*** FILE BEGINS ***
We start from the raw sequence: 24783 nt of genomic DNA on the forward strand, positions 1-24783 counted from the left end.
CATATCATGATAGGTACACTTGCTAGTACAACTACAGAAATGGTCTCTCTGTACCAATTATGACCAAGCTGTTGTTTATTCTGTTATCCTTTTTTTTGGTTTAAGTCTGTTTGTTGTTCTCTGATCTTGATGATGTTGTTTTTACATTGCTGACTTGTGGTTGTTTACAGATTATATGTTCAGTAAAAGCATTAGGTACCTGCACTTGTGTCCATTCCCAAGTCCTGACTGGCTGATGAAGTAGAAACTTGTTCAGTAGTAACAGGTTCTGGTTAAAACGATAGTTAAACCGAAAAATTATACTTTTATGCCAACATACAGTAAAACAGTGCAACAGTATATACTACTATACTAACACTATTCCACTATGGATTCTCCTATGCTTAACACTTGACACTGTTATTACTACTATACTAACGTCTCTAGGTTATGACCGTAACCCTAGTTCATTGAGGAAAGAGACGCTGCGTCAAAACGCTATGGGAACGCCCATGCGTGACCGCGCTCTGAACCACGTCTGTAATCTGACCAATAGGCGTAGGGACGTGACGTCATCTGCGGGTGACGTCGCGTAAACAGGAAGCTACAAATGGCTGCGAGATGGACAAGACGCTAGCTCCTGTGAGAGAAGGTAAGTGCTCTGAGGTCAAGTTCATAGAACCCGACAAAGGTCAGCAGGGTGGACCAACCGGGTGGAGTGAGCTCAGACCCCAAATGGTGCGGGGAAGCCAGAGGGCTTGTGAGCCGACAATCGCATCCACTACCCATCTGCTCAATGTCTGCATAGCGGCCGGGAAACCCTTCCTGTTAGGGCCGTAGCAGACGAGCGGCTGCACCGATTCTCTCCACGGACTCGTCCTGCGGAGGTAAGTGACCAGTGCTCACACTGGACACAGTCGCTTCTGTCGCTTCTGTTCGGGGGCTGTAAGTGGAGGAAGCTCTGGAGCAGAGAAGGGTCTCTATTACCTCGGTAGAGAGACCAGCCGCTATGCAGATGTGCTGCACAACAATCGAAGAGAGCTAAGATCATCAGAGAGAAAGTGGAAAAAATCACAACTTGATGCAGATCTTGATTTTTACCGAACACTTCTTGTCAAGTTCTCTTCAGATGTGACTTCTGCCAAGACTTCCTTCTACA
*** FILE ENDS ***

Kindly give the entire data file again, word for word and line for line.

We start from the raw sequence: 24783 nt of genomic DNA on the forward strand, positions 1-24783 counted from the left end.
CATATCATGATAGGTACACTTGCTAGTACAACTACAGAAATGGTCTCTCTGTACCAATTATGACCAAGCTGTTGTTTATTCTGTTATCCTTTTTTTTGGTTTAAGTCTGTTTGTTGTTCTCTGATCTTGATGATGTTGTTTTTACATTGCTGACTTGTGGTTGTTTACAGATTATATGTTCAGTAAAAGCATTAGGTACCTGCACTTGTGTCCATTCCCAAGTCCTGACTGGCTGATGAAGTAGAAACTTGTTCAGTAGTAACAGGTTCTGGTTAAAACGATAGTTAAACCGAAAAATTATACTTTTATGCCAACATACAGTAAAACAGTGCAACAGTATATACTACTATACTAACACTATTCCACTATGGATTCTCCTATGCTTAACACTTGACACTGTTATTACTACTATACTAACGTCTCTAGGTTATGACCGTAACCCTAGTTCATTGAGGAAAGAGACGCTGCGTCAAAACGCTATGGGAACGCCCATGCGTGACCGCGCTCTGAACCACGTCTGTAATCTGACCAATAGGCGTAGGGACGTGACGTCATCTGCGGGTGACGTCGCGTAAACAGGAAGCTACAAATGGCTGCGAGATGGACAAGACGCTAGCTCCTGTGAGAGAAGGTAAGTGCTCTGAGGTCAAGTTCATAGAACCCGACAAAGGTCAGCAGGGTGGACCAACCGGGTGGAGTGAGCTCAGACCCCAAATGGTGCGGGGAAGCCAGAGGGCTTGTGAGCCGACAATCGCATCCACTACCCATCTGCTCAATGTCTGCATAGCGGCCGGGAAACCCTTCCTGTTAGGGCCGTAGCAGACGAGCGGCTGCACCGATTCTCTCCACGGACTCGTCCTGCGGAGGTAAGTGACCAGTGCTCACACTGGACACAGTCGCTTCTGTCGCTTCTGTTCGGGGGCTGTAAGTGGAGGAAGCTCTGGAGCAGAGAAGGGTCTCTATTACCTCGGTAGAGAGACCAGCCGCTATGCAGATGTGCTGCACAACAATCGAAGAGAGCTAAGATCATCAGAGAGAAAGTGGAAAAAATCACAACTTGATGCAGATCTTGATTTTTACCGAACACTTCTTGTCAAGTTCTCTTCAGATGTGACTTCTGCCAAGACTTCCTTCTACA